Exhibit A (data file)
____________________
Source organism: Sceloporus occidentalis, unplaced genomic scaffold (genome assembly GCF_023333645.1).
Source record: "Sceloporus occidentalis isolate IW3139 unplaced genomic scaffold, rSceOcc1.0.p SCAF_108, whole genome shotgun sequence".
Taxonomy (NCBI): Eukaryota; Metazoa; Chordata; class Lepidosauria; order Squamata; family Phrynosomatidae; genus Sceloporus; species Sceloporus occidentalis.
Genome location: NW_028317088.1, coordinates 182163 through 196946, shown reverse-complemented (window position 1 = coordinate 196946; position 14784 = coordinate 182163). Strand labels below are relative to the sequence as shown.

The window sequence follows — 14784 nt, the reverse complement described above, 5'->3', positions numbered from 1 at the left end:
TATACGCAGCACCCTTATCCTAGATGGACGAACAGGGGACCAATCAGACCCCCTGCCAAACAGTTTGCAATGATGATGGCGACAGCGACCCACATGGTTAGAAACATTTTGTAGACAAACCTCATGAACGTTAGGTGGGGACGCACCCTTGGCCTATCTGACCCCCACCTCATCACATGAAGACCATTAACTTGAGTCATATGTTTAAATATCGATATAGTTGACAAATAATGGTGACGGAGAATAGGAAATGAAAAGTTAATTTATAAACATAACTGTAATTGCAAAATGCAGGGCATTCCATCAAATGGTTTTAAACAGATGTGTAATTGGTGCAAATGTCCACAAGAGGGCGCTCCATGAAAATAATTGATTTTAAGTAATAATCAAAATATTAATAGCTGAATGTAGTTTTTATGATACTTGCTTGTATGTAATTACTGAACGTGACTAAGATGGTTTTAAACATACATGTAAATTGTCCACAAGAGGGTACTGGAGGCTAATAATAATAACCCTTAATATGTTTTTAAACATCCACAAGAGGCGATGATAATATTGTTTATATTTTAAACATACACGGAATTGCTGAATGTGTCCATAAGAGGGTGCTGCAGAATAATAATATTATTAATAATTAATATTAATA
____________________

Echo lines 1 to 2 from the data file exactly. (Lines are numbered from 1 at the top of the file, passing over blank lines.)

Source organism: Sceloporus occidentalis, unplaced genomic scaffold (genome assembly GCF_023333645.1).
Source record: "Sceloporus occidentalis isolate IW3139 unplaced genomic scaffold, rSceOcc1.0.p SCAF_108, whole genome shotgun sequence".